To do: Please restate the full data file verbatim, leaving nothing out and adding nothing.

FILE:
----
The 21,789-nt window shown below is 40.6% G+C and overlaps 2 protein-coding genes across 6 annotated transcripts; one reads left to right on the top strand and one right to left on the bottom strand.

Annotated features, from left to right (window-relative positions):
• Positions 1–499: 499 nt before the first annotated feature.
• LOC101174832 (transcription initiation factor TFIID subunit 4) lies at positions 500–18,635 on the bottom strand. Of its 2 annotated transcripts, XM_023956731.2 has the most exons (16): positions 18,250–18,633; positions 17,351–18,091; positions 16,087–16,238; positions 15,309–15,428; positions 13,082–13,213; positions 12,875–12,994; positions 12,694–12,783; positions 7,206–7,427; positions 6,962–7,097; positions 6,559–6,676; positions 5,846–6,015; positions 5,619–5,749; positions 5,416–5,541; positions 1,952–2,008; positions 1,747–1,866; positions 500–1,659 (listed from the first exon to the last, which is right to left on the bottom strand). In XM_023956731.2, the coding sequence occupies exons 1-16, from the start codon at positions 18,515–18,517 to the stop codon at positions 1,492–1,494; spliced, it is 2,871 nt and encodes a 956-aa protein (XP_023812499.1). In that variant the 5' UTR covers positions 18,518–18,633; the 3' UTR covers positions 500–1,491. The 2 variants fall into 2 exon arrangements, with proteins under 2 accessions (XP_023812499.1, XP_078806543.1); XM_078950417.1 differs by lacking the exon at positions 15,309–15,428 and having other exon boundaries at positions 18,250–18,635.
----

The 21,789-nt window shown below is 40.6% G+C and overlaps 2 protein-coding genes across 6 annotated transcripts; one reads left to right on the top strand and one right to left on the bottom strand.

Annotated features, from left to right (window-relative positions):
• Positions 1–499: 499 nt before the first annotated feature.
• LOC101174832 (transcription initiation factor TFIID subunit 4) lies at positions 500–18,635 on the bottom strand. Of its 2 annotated transcripts, XM_023956731.2 has the most exons (16): positions 18,250–18,633; positions 17,351–18,091; positions 16,087–16,238; positions 15,309–15,428; positions 13,082–13,213; positions 12,875–12,994; positions 12,694–12,783; positions 7,206–7,427; positions 6,962–7,097; positions 6,559–6,676; positions 5,846–6,015; positions 5,619–5,749; positions 5,416–5,541; positions 1,952–2,008; positions 1,747–1,866; positions 500–1,659 (listed from the first exon to the last, which is right to left on the bottom strand). In XM_023956731.2, the coding sequence occupies exons 1-16, from the start codon at positions 18,515–18,517 to the stop codon at positions 1,492–1,494; spliced, it is 2,871 nt and encodes a 956-aa protein (XP_023812499.1). In that variant the 5' UTR covers positions 18,518–18,633; the 3' UTR covers positions 500–1,491. The 2 variants fall into 2 exon arrangements, with proteins under 2 accessions (XP_023812499.1, XP_078806543.1); XM_078950417.1 differs by lacking the exon at positions 15,309–15,428 and having other exon boundaries at positions 18,250–18,635.